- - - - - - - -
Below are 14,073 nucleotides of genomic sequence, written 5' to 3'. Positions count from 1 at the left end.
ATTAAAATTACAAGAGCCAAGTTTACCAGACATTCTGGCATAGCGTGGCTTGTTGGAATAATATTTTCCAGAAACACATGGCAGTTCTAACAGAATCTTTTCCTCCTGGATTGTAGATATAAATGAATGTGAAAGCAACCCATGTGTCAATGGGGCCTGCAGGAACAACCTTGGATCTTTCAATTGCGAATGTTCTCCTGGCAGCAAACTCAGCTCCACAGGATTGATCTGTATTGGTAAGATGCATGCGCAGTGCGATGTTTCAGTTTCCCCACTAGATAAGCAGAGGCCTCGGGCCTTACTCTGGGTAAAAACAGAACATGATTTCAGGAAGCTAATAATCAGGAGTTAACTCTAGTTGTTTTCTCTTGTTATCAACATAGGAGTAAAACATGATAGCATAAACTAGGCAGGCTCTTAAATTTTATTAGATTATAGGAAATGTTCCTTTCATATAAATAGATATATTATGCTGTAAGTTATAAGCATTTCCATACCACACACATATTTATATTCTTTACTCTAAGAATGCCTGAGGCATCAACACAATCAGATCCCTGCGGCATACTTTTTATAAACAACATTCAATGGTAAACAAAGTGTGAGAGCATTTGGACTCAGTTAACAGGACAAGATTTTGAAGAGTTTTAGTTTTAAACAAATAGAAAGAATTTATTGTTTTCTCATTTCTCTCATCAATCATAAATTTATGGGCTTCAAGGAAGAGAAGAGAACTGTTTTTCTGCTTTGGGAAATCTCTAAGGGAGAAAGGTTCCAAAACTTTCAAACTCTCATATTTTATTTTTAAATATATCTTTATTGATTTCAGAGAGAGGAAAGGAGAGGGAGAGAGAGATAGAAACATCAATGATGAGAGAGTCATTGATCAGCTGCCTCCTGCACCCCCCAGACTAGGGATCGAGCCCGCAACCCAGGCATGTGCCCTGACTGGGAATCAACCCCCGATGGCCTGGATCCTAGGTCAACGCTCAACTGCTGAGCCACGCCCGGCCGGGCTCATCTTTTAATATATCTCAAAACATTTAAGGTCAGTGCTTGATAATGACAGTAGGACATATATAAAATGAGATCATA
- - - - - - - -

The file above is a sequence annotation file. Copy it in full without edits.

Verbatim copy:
Below are 14,073 nucleotides of genomic sequence, written 5' to 3'. Positions count from 1 at the left end.
ATTAAAATTACAAGAGCCAAGTTTACCAGACATTCTGGCATAGCGTGGCTTGTTGGAATAATATTTTCCAGAAACACATGGCAGTTCTAACAGAATCTTTTCCTCCTGGATTGTAGATATAAATGAATGTGAAAGCAACCCATGTGTCAATGGGGCCTGCAGGAACAACCTTGGATCTTTCAATTGCGAATGTTCTCCTGGCAGCAAACTCAGCTCCACAGGATTGATCTGTATTGGTAAGATGCATGCGCAGTGCGATGTTTCAGTTTCCCCACTAGATAAGCAGAGGCCTCGGGCCTTACTCTGGGTAAAAACAGAACATGATTTCAGGAAGCTAATAATCAGGAGTTAACTCTAGTTGTTTTCTCTTGTTATCAACATAGGAGTAAAACATGATAGCATAAACTAGGCAGGCTCTTAAATTTTATTAGATTATAGGAAATGTTCCTTTCATATAAATAGATATATTATGCTGTAAGTTATAAGCATTTCCATACCACACACATATTTATATTCTTTACTCTAAGAATGCCTGAGGCATCAACACAATCAGATCCCTGCGGCATACTTTTTATAAACAACATTCAATGGTAAACAAAGTGTGAGAGCATTTGGACTCAGTTAACAGGACAAGATTTTGAAGAGTTTTAGTTTTAAACAAATAGAAAGAATTTATTGTTTTCTCATTTCTCTCATCAATCATAAATTTATGGGCTTCAAGGAAGAGAAGAGAACTGTTTTTCTGCTTTGGGAAATCTCTAAGGGAGAAAGGTTCCAAAACTTTCAAACTCTCATATTTTATTTTTAAATATATCTTTATTGATTTCAGAGAGAGGAAAGGAGAGGGAGAGAGAGATAGAAACATCAATGATGAGAGAGTCATTGATCAGCTGCCTCCTGCACCCCCCAGACTAGGGATCGAGCCCGCAACCCAGGCATGTGCCCTGACTGGGAATCAACCCCCGATGGCCTGGATCCTAGGTCAACGCTCAACTGCTGAGCCACGCCCGGCCGGGCTCATCTTTTAATATATCTCAAAACATTTAAGGTCAGTGCTTGATAATGACAGTAGGACATATATAAAATGAGATCATA